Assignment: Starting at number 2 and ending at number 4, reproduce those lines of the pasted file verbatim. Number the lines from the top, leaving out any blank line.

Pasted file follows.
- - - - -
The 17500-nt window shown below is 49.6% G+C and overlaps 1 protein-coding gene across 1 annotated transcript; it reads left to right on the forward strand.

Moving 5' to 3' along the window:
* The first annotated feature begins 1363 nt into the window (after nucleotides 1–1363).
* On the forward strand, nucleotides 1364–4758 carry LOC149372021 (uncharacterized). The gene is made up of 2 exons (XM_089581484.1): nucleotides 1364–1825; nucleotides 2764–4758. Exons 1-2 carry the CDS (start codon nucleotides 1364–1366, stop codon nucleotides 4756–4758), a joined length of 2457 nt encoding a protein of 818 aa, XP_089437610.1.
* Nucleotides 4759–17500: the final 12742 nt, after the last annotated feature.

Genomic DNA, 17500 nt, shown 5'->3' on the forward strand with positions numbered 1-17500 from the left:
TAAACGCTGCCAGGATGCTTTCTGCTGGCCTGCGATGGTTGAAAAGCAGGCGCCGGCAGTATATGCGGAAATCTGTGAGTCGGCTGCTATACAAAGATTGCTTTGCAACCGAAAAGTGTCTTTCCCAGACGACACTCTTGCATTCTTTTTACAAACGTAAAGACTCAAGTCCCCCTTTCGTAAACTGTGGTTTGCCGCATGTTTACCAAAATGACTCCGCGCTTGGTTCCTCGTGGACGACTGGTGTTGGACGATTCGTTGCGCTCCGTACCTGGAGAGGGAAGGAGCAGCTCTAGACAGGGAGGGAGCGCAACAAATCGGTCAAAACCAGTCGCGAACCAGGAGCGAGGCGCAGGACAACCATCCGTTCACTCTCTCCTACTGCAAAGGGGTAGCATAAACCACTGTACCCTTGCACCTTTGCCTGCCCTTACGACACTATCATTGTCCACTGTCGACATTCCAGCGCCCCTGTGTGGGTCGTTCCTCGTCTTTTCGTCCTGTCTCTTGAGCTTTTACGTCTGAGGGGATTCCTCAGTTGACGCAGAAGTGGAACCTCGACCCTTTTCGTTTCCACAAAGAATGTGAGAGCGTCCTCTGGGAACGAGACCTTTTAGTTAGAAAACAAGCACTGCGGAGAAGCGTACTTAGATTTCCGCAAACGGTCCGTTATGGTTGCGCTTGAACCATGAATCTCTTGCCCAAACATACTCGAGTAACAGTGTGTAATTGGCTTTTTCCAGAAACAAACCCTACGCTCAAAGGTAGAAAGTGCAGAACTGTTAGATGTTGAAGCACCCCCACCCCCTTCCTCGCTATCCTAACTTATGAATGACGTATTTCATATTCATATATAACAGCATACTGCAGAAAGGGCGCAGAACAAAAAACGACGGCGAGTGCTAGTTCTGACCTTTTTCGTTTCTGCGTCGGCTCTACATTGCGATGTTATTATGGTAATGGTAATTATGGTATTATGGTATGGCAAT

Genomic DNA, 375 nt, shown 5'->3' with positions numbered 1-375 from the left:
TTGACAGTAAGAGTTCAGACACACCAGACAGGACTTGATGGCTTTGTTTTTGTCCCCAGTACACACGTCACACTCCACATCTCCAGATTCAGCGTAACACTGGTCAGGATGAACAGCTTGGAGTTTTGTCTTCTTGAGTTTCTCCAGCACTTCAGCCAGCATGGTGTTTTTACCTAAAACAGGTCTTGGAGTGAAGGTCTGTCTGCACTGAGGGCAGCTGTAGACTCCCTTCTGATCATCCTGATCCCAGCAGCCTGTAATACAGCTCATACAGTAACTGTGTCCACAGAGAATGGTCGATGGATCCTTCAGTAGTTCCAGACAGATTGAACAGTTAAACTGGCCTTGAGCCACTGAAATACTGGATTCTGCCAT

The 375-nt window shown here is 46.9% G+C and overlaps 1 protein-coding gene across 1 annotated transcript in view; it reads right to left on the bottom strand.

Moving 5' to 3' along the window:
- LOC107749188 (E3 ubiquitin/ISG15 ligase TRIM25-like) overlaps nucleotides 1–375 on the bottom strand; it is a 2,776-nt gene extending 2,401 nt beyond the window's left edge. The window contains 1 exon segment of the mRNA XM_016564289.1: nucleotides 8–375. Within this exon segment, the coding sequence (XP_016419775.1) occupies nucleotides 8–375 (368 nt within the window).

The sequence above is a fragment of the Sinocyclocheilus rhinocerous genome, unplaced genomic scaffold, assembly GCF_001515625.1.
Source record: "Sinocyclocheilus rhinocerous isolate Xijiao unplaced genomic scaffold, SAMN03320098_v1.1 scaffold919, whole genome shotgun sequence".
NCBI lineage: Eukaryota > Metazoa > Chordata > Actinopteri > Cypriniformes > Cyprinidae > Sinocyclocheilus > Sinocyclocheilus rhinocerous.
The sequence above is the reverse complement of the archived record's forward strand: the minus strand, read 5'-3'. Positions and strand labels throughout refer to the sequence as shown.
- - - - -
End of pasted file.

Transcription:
Moving 5' to 3' along the window:
* The first annotated feature begins 1363 nt into the window (after nucleotides 1–1363).
* On the forward strand, nucleotides 1364–4758 carry LOC149372021 (uncharacterized). The gene is made up of 2 exons (XM_089581484.1): nucleotides 1364–1825; nucleotides 2764–4758. Exons 1-2 carry the CDS (start codon nucleotides 1364–1366, stop codon nucleotides 4756–4758), a joined length of 2457 nt encoding a protein of 818 aa, XP_089437610.1.